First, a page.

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Lions latest on Erasmus rant and what they make of Ben O'Keeffe

By Liam Heagney
(Photo by Mark Kolbe/Getty Images)

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Lions pair Robin McBryde and Stuart Hogg have refused to add fuel to the raging fire ignited by Rassie Erasmus, the touring team’s assistant coach and full-back taking it in turns to insist they haven’t watched any of the riveting 26-clip, 62-minute attack by the Springboks director of rugby on the standard of refereeing in last weekend’s first Test. The Lions duo also gave their assessment on this Saturday’s referee Ben O’Keeffe. 


The Lions and the Springboks head into their rematch in Cape Town with a cloud hanging over the series after Erasmus broke rank and went public with an incendiary attack on Nic Berry, last Saturday’s referee who will be a touch judge this time around.  

A World Rugby investigation has now been launched into the nature of the comments and neither McBryde nor Hogg wanted to court the controversy by giving their tuppence worth on the extraordinary drama surrounding the Springboks boss.  

Video Spacer

Rassie Erasmus’ spectacular 26-clip, hour-long criticism of the first Test officials
Video Spacer
Rassie Erasmus’ spectacular 26-clip, hour-long criticism of the first Test officials

“No, so I hope you have got a better second question,” responded McBryde when asked on Friday morning if he had watched any of the fascinating Erasmus footage. “That is up to World Rugby really. It’s not up to me to comment on that,” he added about possible sanctions.

Hogg said: “We haven’t watched it at all, we haven’t seen any footage of it. It is flying around on social media and stuff but we have just been concentrating on ourselves. You can keep poking the bear, but I ain’t going to jump onto this. The only thing I am focusing on is tomorrow [Saturday]. I know it is not the answer you want, but I have no interest in getting involved in this stuff.”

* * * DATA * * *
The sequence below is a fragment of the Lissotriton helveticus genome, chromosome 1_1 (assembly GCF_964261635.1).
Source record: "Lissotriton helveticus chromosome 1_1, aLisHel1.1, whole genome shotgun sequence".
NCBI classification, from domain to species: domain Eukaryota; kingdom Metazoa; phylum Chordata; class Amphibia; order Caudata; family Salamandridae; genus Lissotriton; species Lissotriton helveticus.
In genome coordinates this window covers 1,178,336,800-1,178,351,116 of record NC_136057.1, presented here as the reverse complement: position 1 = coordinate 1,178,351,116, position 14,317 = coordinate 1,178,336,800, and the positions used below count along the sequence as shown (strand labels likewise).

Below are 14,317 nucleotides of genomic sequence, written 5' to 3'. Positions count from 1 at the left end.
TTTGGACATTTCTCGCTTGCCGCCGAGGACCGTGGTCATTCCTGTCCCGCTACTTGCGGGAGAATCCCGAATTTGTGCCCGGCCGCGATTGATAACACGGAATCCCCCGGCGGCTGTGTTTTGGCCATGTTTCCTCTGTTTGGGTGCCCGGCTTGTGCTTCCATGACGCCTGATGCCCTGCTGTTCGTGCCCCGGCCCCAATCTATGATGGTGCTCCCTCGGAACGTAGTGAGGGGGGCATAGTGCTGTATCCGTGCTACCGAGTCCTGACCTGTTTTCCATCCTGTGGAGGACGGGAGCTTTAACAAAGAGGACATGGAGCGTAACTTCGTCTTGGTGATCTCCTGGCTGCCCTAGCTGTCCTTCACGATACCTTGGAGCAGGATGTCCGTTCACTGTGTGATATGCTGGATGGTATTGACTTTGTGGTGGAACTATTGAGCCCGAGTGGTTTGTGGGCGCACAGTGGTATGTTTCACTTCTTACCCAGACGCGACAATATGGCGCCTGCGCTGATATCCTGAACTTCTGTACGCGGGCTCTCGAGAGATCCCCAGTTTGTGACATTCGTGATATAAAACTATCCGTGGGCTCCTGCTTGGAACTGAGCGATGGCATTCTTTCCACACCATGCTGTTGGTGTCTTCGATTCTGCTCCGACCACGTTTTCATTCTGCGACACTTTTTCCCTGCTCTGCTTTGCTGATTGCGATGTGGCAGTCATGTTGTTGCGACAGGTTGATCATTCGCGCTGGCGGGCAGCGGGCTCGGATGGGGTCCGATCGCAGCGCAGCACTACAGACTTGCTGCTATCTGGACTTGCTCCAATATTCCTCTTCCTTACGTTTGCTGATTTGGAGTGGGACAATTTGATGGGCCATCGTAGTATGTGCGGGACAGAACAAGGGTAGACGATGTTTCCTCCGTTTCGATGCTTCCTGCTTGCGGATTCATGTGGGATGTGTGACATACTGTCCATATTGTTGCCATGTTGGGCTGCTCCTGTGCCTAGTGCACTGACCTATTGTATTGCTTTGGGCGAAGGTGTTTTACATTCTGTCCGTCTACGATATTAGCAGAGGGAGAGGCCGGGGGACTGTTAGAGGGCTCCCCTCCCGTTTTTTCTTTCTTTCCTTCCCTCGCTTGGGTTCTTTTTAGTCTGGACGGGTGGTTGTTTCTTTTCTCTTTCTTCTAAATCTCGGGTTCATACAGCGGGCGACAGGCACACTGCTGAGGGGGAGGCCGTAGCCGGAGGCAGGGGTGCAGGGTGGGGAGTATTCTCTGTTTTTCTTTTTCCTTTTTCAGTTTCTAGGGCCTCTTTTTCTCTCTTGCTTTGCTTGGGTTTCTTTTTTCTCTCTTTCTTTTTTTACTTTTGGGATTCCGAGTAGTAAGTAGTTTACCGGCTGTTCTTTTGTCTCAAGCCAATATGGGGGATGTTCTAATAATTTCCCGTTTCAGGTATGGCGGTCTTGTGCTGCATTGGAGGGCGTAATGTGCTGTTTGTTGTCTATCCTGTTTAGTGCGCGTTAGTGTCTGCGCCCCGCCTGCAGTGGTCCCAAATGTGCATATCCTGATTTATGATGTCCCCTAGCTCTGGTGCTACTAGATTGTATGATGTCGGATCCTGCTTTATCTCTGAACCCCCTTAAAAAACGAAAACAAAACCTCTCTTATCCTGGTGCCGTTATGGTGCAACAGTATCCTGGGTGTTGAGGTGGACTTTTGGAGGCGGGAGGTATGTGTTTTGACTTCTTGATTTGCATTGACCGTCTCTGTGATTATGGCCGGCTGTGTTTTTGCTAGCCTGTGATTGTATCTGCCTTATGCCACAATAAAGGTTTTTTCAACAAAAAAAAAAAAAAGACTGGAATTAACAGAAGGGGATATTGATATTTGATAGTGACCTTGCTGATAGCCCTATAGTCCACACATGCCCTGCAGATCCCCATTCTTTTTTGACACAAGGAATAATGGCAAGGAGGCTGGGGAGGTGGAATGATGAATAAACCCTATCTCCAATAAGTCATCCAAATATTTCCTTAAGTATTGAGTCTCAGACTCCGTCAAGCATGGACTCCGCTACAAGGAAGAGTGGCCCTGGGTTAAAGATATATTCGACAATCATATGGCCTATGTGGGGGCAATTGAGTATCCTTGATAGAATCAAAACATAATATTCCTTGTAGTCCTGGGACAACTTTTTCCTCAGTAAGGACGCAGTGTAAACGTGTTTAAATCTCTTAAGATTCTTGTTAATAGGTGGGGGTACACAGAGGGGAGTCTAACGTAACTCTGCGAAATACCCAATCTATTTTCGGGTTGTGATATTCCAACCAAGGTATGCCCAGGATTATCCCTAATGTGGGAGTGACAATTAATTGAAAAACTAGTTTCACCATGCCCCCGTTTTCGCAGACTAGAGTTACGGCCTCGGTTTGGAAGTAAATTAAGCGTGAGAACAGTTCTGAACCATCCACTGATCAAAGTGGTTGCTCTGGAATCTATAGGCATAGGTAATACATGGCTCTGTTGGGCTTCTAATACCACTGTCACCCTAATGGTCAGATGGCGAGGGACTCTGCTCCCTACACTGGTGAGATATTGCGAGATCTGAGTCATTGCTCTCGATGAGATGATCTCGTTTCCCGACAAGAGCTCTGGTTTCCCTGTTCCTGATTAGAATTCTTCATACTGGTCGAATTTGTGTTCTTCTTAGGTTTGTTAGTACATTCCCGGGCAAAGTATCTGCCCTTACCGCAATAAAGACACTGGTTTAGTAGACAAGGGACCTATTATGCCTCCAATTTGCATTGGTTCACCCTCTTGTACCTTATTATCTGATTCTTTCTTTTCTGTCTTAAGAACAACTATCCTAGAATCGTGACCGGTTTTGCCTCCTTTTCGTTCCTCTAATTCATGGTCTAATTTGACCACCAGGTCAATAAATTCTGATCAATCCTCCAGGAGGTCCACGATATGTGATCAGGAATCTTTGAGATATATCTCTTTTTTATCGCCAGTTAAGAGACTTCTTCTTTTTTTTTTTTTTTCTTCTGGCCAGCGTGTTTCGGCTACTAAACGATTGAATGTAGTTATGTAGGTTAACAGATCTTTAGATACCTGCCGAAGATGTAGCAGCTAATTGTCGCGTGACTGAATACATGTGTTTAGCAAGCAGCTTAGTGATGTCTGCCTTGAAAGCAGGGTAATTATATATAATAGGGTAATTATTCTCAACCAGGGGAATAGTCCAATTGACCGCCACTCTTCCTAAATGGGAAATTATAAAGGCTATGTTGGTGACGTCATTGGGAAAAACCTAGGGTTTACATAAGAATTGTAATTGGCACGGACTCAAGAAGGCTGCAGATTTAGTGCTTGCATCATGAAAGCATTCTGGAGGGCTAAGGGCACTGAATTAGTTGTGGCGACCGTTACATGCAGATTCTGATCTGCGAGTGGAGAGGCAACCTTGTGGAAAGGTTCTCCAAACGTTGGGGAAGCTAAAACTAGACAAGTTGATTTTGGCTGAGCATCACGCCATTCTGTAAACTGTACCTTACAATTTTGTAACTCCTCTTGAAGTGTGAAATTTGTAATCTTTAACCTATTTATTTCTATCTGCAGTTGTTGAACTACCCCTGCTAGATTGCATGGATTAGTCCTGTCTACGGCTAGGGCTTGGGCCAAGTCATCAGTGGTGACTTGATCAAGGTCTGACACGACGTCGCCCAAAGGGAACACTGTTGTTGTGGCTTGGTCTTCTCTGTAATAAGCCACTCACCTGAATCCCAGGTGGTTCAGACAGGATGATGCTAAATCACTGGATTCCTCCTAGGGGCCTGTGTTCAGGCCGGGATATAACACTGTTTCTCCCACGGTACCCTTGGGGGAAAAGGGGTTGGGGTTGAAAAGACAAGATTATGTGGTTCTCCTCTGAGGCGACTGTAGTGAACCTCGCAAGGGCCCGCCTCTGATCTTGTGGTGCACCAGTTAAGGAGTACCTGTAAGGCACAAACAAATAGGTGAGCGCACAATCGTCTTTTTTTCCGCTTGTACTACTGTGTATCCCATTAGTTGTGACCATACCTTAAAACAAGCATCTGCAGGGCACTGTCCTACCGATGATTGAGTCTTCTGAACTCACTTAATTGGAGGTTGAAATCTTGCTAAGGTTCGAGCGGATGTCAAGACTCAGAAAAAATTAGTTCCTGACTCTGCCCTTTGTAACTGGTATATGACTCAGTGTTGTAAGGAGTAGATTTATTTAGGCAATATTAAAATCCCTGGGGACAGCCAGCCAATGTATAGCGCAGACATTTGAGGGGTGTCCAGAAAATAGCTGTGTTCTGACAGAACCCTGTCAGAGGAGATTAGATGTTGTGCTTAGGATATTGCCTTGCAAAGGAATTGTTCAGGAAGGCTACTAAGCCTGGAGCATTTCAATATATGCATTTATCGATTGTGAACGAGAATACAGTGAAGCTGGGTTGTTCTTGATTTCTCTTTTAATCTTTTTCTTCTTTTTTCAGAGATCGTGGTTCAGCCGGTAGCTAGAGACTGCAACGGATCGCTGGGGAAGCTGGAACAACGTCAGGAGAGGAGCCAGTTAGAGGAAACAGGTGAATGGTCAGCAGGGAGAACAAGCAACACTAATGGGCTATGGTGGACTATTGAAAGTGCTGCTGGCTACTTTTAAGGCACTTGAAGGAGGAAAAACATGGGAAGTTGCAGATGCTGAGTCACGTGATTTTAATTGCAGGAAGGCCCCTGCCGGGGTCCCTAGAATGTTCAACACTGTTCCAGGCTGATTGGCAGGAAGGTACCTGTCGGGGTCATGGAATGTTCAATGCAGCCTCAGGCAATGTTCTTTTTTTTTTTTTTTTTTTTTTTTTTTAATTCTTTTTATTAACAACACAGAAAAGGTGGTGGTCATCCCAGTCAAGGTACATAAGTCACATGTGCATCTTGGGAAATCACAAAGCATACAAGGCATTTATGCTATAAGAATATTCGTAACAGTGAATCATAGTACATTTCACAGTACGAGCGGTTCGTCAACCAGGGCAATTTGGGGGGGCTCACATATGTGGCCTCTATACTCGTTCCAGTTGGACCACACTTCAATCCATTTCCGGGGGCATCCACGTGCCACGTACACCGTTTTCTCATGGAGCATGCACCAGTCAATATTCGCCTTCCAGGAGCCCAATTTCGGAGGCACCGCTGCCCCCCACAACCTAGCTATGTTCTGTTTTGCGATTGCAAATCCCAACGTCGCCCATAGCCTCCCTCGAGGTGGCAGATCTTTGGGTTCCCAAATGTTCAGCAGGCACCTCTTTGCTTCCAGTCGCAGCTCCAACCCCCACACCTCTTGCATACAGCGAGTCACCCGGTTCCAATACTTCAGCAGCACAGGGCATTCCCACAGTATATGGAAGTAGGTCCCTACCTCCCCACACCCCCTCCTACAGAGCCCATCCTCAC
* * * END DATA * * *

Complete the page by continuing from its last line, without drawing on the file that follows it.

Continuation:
With Kiwi O’Keeffe on the whistle for the second Test, the Lions had a meeting on Thursday with the officials and they were left satisfied by what they heard despite the criticisms of Erasmus. “We had a good meeting with the referees yesterday [Thursday] and as Ben O’Keeffe said himself, he said ‘listen, we are aware there is a lot of stuff out there on social media etc but it is not going to affect anything’. That is just a sideshow, to be honest,” reckoned McBryde.


“We had a positive discussion with the referees. Everyone realises they are in a tough place, they have a tough job to do but we were really happy with Nic Berry last Saturday and I don’t think it will be any different this weekend either.

“He is professional enough, we are all professional enough. If I was on social media, if I want to go and find things I would be able to find them but I don’t do it, I’m not on social media. That is just a different world to me. It’s there, but why go looking for it? It’s just that it has been highlighted this week, it has been brought to everyone’s attention but you always know it is there so get on with it.”  

Lions full-back Hogg is an O’Keeffe fan. “For me, in the short time I have been Scotland captain, Ben O’Keeffe has been one of the best referees I have had to deal with. He almost coaches you around the field. We ask questions and he is very, very calm in his answers. He is good at communicating and that is the reason a large majority of his games when he is involved are allowed to flow, they are allowed to get on with it. 

“He helped me massively in the couple of games we had when I was leading the side. Everybody is entitled to their opinion on referees but they are the ones that run the game and for me, they have a huge amount of respect from us as players. I’d hate to do the job if I am honest but, as I say, Ben O’Keeffe has been one of the best referees I have had the opportunity to deal with as captain.”


That is not to say McBryde believes everything is hunky-dory with how referees are getting treated, the Leinster assistant explaining how a recent law trial in the Rainbow Cup perplexed him. “They were trialling the laws of being able to challenge decisions on the field with the captain.

“My own personal view was that it brought out that element of scenes that we don’t like to see where you are openly challenging decisions by the referee. It is not really my cup of tea. Traditionally rugby has prided itself on being able to rise above that, show respect to the officials, no backchat etc. 

“Right from a very young age players are taught that you can’t speak back to the referee so hopefully that will continue to be honest with you. But like I said we had a very positive meeting with the three officials yesterday and are just looking forward to the game on Saturday.”  


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